For the most part, Sorcerer’s third full-length album follows a similar template as its predecessors. It is closest in spirit to 2017’s The Crowning of the Fire King, consisting mostly of dramatic epic doom numbers whose trudging lengths come out to the Swedes’ longest total runtime. However, Lamenting of the Innocent mixes things up enough to feel like a logical step forward rather than a retread.
Considering how I’ve commented on Sorcerer’s uplifting approach to slow grandiosity on past albums, it’s interesting how this effort is their darkest yet. The change in rhythm section makes for more aggressive performances; bassist Justin Biggs stands out in particular as his supplementary snarls and cutting rumble give the riffs some extra muscle on songs like the title track and “Age of the Damned.” The predominately inquisition-themed lyrics and occasional backing choirs further maintain a darkly pastoral mood.
A couple outlier tracks are also sprinkled in that put the album’s variety closer to that of 2015’s In The Shadow of the Inverted Cross. “The Hammer of Witches” is the most upbeat track of the lot, mixing a King Diamond-style trot with a pounding, gritty chorus. The power balladry of “Deliverance” also makes for a drastic change of pace, especially with the guest appearances by cellist Svante Hanryson and Candlemass vocalist Johan Langquist. Context aside, the latter’s performance here is oddly closer in spirit to the Epicus days than anything off The Door to Doom.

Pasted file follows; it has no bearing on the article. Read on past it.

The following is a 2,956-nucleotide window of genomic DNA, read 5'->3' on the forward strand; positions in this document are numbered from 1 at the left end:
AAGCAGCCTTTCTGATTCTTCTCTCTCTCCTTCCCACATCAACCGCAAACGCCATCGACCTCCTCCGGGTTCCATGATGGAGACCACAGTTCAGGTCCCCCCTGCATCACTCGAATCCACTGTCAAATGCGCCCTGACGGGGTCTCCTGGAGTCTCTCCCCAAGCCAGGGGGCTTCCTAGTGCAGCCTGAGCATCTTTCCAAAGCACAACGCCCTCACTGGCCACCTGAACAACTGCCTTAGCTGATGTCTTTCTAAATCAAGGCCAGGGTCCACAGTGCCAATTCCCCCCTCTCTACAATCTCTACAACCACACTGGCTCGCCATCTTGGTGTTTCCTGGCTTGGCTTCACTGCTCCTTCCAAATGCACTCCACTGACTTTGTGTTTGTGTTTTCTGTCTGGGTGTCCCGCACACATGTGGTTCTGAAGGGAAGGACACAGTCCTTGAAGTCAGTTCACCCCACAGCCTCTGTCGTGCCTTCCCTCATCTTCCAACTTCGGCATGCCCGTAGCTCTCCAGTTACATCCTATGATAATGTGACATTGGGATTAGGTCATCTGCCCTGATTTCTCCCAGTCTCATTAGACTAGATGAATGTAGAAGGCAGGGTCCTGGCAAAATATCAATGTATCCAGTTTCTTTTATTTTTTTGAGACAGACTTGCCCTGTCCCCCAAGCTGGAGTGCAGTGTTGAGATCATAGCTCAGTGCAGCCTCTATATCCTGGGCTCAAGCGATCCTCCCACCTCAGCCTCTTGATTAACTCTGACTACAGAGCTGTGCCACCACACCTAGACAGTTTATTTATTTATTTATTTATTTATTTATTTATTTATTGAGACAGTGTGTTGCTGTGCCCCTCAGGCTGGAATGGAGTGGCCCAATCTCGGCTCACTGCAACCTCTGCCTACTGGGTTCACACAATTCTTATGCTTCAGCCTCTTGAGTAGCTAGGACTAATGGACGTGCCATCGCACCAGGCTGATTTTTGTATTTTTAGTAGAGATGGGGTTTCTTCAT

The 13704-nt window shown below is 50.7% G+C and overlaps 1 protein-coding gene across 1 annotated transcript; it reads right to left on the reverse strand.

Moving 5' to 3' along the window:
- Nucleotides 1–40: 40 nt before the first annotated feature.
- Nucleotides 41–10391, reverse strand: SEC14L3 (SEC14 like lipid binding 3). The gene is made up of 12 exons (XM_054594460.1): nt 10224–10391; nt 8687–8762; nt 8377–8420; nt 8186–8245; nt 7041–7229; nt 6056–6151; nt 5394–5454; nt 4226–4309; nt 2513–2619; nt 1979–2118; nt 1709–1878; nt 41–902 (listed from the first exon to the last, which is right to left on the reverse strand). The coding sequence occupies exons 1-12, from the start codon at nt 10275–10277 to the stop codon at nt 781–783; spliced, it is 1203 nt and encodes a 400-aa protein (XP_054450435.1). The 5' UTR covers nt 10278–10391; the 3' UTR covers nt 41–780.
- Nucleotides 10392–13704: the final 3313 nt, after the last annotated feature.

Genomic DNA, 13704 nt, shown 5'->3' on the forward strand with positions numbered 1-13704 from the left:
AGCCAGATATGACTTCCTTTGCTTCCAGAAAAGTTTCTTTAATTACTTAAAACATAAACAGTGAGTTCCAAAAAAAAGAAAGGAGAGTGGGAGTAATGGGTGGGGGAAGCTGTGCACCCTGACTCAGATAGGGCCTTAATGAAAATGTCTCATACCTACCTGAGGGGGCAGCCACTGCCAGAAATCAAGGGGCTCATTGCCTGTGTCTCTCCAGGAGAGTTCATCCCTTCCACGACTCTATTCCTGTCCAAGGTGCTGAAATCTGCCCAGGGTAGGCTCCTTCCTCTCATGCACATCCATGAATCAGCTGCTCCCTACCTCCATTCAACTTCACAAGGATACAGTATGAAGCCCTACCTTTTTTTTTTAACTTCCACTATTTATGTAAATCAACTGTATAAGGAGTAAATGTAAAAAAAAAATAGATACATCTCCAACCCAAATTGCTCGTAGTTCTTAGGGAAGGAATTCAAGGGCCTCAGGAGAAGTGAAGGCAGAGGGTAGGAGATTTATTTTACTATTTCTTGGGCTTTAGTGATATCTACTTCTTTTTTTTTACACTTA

The band’s signature elements remain at the core of the songwriting, though the newer elements alter their perception. While the songwriting still revolves around the twin guitar work and sweeping choruses, the layers sometimes carry a dissonant undercurrent that gives ominous feelings to the melodicism. Ander Engberg’s power metal wail is probably the most level force at hand, and the harsh vocals’ contrast makes them feel even stronger.
Overall, Lamenting of the Innocent is more or less of the same quality as Sorcerer’s other albums but is also their most developed effort thus far. The more aggressive inflections give some extra oomph to the drawn-out compositions while the hooks get that extra hit of drama thanks to the darker tinges. They probably could’ve dropped one of the doom numbers in favor of another upbeat song or two, but that’s hardly a dealbreaker. There are a couple adjustments that could be made, but Sorcerer is still making the most of their second wind.
“The Hammer of Witches”
“Lamenting of the Innocent”
“Age of the Damned”
“Dance with the Devil”